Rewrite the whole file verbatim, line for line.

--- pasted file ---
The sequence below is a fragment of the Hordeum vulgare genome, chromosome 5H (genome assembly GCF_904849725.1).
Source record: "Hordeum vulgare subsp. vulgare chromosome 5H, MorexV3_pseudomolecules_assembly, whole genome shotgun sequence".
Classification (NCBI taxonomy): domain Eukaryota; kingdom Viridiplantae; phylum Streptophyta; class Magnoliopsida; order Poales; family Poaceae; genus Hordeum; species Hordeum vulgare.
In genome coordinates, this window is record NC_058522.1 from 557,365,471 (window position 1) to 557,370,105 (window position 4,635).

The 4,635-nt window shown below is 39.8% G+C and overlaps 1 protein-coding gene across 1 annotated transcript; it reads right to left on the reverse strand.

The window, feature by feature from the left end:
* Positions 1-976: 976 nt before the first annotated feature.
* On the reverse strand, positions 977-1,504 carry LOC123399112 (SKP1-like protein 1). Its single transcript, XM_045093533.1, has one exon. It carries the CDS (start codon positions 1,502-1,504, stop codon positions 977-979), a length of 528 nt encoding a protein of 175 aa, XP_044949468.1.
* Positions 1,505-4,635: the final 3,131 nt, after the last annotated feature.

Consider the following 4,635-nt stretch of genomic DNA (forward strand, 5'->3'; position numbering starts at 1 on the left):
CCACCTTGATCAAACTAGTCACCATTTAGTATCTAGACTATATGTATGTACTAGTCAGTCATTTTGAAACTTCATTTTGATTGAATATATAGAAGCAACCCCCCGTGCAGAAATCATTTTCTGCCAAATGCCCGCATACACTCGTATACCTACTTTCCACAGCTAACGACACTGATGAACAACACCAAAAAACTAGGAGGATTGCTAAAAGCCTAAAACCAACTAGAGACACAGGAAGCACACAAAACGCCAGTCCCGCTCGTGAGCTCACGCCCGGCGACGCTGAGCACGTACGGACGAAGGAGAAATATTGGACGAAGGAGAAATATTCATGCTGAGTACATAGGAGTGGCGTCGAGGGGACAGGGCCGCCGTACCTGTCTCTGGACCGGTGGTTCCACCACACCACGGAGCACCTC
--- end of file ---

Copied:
The sequence below is a fragment of the Hordeum vulgare genome, chromosome 5H (genome assembly GCF_904849725.1).
Source record: "Hordeum vulgare subsp. vulgare chromosome 5H, MorexV3_pseudomolecules_assembly, whole genome shotgun sequence".
Classification (NCBI taxonomy): domain Eukaryota; kingdom Viridiplantae; phylum Streptophyta; class Magnoliopsida; order Poales; family Poaceae; genus Hordeum; species Hordeum vulgare.
In genome coordinates, this window is record NC_058522.1 from 557,365,471 (window position 1) to 557,370,105 (window position 4,635).

The 4,635-nt window shown below is 39.8% G+C and overlaps 1 protein-coding gene across 1 annotated transcript; it reads right to left on the reverse strand.

The window, feature by feature from the left end:
* Positions 1-976: 976 nt before the first annotated feature.
* On the reverse strand, positions 977-1,504 carry LOC123399112 (SKP1-like protein 1). Its single transcript, XM_045093533.1, has one exon. It carries the CDS (start codon positions 1,502-1,504, stop codon positions 977-979), a length of 528 nt encoding a protein of 175 aa, XP_044949468.1.
* Positions 1,505-4,635: the final 3,131 nt, after the last annotated feature.

Consider the following 4,635-nt stretch of genomic DNA (forward strand, 5'->3'; position numbering starts at 1 on the left):
CCACCTTGATCAAACTAGTCACCATTTAGTATCTAGACTATATGTATGTACTAGTCAGTCATTTTGAAACTTCATTTTGATTGAATATATAGAAGCAACCCCCCGTGCAGAAATCATTTTCTGCCAAATGCCCGCATACACTCGTATACCTACTTTCCACAGCTAACGACACTGATGAACAACACCAAAAAACTAGGAGGATTGCTAAAAGCCTAAAACCAACTAGAGACACAGGAAGCACACAAAACGCCAGTCCCGCTCGTGAGCTCACGCCCGGCGACGCTGAGCACGTACGGACGAAGGAGAAATATTGGACGAAGGAGAAATATTCATGCTGAGTACATAGGAGTGGCGTCGAGGGGACAGGGCCGCCGTACCTGTCTCTGGACCGGTGGTTCCACCACACCACGGAGCACCTC